Search Images Maps Play YouTube News Gmail Drive More »
Sign in
Screen reader users: click this link for accessible mode. Accessible mode has the same essential features but works better with your reader.

Patents

  1. Advanced Patent Search
Publication numberUS7913959 B2
Publication typeGrant
Application numberUS 12/028,575
Publication dateMar 29, 2011
Filing dateFeb 8, 2008
Priority dateFeb 8, 2008
Fee statusPaid
Also published asUS20090202960, WO2009100010A1
Publication number028575, 12028575, US 7913959 B2, US 7913959B2, US-B2-7913959, US7913959 B2, US7913959B2
InventorsLynn R. White, Paul Burek
Original AssigneePatient Shield Concepts, Llc
Export CitationBiBTeX, EndNote, RefMan
External Links: USPTO, USPTO Assignment, Espacenet
Medical/dental suction nozzle holster having a universally adjustable strap
US 7913959 B2
Abstract
A suction nozzle holster is provided with a latch mechanism for receiving a universally adjustable strap having a groove system whose individual grooves can engage with a pawl of a lever arm of said latch mechanism. A forward surface of the holster may be provided with a hole into which a suction hose can be forced in order to constrict said hose and, hence, curtail the vacuum conditions in a suction nozzle serviced by that hose.
Images(13)
Previous page
Next page
Claims(21)
1. A medical/dental suction nozzle holster device comprising a holster and a universally adjustable strap that penetrates through a slot in the holster and wherein said strap further comprises a groove system whose individual grooves can engage with a pawl of a lever arm of a latch mechanism that is affixed to an outside rear portion of the holster and wherein the universally adjustable strap further comprises a triangularly configured rear portion whose rear end is thicker than the height of the slot and thereby preventing passage of the strap completely through the slot.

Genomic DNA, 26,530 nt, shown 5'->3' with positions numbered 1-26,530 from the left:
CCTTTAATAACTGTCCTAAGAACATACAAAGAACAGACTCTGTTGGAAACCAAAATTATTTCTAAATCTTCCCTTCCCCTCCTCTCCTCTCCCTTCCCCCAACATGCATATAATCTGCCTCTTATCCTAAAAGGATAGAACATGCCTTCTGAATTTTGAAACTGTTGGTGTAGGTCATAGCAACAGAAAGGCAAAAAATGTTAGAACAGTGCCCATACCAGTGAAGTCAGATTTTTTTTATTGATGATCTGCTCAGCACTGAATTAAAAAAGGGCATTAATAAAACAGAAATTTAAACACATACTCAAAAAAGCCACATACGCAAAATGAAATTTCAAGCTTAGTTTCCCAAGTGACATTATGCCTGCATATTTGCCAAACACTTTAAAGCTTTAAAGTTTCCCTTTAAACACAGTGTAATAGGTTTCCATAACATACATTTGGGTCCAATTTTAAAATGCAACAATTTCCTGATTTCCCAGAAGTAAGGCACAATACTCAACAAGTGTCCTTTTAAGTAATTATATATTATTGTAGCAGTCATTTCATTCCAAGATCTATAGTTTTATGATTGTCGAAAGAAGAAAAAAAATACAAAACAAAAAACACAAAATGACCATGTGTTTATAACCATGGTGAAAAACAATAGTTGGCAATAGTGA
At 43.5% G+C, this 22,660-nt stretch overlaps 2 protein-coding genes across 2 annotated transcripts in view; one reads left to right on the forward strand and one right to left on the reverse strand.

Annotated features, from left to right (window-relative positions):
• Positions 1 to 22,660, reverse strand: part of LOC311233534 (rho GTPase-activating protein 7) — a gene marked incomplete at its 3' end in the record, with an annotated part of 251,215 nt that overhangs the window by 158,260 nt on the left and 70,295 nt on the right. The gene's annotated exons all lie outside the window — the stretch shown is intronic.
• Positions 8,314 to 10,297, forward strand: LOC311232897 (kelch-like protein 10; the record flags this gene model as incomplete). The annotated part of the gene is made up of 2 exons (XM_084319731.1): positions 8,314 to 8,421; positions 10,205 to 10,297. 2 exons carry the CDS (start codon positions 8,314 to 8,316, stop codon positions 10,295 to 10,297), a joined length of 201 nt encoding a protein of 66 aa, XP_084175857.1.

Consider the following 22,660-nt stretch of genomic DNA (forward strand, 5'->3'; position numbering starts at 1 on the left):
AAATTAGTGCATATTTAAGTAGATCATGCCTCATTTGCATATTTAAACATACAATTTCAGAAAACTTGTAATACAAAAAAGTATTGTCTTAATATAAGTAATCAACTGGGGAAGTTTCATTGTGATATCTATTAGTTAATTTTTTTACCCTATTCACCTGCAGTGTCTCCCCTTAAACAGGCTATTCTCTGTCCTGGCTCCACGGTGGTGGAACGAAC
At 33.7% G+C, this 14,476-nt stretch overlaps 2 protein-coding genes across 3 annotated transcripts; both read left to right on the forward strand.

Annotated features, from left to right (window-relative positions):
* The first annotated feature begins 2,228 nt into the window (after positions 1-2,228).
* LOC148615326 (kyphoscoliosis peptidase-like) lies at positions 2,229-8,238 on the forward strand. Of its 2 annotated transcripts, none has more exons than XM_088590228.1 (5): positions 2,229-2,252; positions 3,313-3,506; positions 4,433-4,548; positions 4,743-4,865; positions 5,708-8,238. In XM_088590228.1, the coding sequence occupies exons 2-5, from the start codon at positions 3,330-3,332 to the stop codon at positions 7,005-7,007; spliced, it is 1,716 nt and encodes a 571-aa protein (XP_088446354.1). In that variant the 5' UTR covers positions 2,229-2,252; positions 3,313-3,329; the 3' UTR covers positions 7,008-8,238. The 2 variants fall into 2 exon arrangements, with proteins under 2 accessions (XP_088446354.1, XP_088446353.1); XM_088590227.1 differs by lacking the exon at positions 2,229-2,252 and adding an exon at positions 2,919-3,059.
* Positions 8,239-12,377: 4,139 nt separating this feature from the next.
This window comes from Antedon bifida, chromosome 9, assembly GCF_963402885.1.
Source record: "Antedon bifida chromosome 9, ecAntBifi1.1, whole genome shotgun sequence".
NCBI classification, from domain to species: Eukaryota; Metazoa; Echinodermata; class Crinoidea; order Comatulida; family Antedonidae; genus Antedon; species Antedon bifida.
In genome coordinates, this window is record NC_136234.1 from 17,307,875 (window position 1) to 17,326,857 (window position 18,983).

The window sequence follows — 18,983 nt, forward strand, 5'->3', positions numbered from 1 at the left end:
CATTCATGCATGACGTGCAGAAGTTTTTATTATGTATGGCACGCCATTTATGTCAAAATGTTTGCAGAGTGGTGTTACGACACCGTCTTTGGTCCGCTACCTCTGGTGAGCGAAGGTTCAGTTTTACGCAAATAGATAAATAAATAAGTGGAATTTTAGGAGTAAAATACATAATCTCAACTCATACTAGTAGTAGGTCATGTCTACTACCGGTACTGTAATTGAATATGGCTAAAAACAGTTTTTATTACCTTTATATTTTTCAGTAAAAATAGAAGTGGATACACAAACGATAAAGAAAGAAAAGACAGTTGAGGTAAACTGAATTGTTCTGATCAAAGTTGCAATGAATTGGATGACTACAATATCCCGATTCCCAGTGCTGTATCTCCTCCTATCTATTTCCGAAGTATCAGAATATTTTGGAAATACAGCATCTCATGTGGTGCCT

2. The medical/dental suction nozzle holster device of claim 1 wherein the lever arm is vertically mounted.
3. A medical/dental suction nozzle holster device comprising a holster and a universally adjustable strap that penetrates through a slot in the holster and wherein said strap further comprises a groove system whose individual grooves can engage with a pawl of a lever arm of a latch mechanism that is affixed to an outside rear portion of the holster and wherein the universally adjustable strap further comprises a triangularly configured rear portion whose rear end is wider than the length of the slot and thereby preventing passage of the strap completely through the slot.